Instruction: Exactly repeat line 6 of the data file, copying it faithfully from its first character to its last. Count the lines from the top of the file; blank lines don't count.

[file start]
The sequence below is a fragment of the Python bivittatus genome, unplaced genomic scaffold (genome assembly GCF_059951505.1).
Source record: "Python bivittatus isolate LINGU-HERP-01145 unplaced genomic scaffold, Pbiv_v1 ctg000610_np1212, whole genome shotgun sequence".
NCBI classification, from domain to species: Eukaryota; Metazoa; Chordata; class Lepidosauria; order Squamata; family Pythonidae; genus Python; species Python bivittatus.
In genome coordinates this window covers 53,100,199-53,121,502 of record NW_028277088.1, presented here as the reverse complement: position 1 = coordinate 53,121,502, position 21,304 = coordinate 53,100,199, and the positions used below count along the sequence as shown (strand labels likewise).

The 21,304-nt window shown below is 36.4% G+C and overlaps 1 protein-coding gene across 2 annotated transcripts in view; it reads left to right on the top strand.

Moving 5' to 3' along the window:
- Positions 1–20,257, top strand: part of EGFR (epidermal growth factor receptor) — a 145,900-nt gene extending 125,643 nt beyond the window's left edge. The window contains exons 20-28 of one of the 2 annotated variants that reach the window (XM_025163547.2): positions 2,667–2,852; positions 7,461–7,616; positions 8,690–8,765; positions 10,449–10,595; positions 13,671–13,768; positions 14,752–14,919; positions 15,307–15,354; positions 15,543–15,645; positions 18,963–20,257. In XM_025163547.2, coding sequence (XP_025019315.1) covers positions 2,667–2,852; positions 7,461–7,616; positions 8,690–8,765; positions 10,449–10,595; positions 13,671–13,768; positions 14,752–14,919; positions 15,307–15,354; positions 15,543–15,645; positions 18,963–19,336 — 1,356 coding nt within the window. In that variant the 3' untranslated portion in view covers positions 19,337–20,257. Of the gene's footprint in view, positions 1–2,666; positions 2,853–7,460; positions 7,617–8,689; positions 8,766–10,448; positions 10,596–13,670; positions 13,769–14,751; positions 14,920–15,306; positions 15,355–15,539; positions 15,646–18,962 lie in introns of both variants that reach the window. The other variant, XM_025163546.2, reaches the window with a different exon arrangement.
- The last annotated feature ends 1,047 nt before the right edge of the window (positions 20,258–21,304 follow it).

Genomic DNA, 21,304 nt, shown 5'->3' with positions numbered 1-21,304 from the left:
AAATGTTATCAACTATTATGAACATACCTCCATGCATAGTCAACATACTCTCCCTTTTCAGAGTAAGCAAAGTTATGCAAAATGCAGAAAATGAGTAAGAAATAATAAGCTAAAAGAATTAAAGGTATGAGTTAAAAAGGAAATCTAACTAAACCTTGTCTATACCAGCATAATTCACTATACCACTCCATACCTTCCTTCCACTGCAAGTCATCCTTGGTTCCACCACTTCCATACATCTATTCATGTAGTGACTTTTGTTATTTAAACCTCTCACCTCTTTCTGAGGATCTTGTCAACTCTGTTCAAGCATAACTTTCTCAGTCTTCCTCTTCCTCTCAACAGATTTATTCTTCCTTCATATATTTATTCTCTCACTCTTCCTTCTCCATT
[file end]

Moving 5' to 3' along the window: